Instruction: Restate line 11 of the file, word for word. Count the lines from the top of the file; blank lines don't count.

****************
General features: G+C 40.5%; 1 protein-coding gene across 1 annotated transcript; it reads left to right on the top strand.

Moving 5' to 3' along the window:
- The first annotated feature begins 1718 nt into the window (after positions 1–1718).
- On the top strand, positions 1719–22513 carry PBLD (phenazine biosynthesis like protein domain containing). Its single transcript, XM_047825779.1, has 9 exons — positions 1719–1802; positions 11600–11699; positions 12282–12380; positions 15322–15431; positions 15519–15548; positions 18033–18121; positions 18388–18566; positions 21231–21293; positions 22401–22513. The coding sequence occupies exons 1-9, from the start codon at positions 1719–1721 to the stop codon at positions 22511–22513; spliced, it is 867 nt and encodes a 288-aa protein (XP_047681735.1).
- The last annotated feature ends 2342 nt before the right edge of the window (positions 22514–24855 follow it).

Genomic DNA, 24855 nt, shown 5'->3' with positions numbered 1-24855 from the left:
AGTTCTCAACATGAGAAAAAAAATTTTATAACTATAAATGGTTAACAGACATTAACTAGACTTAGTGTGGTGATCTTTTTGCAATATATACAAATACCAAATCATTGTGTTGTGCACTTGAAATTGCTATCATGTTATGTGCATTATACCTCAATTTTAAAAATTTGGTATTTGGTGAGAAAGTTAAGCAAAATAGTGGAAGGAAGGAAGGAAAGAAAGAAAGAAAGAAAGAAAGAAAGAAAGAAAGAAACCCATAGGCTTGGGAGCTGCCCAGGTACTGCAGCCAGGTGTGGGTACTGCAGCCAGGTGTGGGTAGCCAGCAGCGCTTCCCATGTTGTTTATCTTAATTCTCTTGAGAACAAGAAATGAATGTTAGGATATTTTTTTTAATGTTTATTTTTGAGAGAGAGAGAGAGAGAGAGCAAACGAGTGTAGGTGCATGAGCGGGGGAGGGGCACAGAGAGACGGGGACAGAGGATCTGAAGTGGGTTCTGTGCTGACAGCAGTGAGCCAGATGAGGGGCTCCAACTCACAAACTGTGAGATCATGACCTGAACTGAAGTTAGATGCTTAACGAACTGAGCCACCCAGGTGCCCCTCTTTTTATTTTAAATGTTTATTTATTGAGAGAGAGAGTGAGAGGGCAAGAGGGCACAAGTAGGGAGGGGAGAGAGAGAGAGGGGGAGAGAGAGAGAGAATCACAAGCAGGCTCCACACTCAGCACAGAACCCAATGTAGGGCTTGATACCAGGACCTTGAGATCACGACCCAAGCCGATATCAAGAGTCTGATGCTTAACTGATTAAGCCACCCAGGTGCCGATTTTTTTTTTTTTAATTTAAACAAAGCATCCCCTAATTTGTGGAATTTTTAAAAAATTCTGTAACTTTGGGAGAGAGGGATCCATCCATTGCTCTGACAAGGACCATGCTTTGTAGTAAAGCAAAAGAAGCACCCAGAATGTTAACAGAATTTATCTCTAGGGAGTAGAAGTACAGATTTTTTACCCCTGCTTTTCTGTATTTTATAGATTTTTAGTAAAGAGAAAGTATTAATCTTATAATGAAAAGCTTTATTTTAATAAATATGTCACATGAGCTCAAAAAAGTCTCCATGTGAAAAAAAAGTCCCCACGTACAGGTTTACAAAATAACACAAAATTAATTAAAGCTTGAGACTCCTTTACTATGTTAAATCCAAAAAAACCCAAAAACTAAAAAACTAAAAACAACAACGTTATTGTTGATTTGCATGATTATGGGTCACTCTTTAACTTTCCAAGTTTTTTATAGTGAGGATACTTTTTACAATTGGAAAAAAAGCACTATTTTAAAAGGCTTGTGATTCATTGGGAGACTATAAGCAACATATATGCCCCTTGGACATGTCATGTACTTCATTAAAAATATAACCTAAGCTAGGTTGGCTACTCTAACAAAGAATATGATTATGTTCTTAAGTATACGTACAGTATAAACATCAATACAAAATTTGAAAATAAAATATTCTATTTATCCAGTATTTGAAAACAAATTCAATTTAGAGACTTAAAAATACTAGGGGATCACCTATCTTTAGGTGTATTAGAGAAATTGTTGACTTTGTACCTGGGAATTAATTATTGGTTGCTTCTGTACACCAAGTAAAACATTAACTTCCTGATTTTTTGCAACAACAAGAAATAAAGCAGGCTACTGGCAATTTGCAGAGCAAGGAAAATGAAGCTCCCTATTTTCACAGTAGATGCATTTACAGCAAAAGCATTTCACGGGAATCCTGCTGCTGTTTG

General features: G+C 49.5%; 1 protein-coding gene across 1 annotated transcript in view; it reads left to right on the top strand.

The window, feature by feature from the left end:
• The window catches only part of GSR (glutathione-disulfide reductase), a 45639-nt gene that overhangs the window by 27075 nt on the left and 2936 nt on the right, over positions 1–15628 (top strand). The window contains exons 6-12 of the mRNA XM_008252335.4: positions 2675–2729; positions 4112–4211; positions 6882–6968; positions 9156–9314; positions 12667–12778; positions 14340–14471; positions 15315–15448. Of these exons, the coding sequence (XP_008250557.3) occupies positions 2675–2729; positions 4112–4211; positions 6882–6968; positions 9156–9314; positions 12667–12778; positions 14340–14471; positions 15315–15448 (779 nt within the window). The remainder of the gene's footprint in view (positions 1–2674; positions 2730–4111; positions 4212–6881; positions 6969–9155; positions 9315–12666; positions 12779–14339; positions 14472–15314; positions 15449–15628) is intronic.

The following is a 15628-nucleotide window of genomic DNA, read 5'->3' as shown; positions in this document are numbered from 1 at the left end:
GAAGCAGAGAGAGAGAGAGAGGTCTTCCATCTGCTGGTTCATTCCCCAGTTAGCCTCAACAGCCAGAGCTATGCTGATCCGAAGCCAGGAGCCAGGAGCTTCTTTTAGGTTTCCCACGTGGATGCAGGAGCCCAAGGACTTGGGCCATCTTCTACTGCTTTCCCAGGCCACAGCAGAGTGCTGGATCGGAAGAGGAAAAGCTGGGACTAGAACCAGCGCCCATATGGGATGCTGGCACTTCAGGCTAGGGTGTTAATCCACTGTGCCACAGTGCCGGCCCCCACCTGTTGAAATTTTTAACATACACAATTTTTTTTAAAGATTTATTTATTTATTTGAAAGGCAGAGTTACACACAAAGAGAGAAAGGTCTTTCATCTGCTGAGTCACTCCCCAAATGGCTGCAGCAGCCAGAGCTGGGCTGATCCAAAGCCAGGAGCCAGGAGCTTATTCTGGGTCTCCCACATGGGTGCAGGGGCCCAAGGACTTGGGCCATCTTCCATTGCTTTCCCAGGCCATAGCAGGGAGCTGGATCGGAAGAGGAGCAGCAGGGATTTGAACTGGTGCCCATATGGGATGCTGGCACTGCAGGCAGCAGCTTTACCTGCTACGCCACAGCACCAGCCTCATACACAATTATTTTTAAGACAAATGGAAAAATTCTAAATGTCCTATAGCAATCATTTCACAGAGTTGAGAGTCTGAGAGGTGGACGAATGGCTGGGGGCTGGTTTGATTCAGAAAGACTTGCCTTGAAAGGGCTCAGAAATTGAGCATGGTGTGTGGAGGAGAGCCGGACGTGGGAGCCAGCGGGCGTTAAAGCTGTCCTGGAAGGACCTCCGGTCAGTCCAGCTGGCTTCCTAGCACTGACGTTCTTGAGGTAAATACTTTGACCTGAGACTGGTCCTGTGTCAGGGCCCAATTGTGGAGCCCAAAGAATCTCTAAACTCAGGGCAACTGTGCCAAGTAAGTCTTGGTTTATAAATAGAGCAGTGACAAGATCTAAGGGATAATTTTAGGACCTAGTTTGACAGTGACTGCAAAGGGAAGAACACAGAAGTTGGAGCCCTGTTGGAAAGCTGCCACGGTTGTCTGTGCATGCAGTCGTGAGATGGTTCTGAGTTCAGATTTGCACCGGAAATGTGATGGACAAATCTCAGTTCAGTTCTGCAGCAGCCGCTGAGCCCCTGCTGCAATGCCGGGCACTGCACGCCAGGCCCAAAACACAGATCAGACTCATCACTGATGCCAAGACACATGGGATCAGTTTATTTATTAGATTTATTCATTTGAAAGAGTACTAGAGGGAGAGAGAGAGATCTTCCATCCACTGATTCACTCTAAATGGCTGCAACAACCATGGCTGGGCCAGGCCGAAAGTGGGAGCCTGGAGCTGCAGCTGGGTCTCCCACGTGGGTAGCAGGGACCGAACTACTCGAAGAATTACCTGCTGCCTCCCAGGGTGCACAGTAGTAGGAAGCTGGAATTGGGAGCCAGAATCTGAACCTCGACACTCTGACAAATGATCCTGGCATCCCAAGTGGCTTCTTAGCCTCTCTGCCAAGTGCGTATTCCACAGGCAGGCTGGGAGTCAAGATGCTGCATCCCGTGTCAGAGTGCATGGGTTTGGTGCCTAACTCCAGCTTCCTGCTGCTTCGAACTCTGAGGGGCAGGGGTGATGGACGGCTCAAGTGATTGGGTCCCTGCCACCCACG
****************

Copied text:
The following is a 15628-nucleotide window of genomic DNA, read 5'->3' as shown; positions in this document are numbered from 1 at the left end: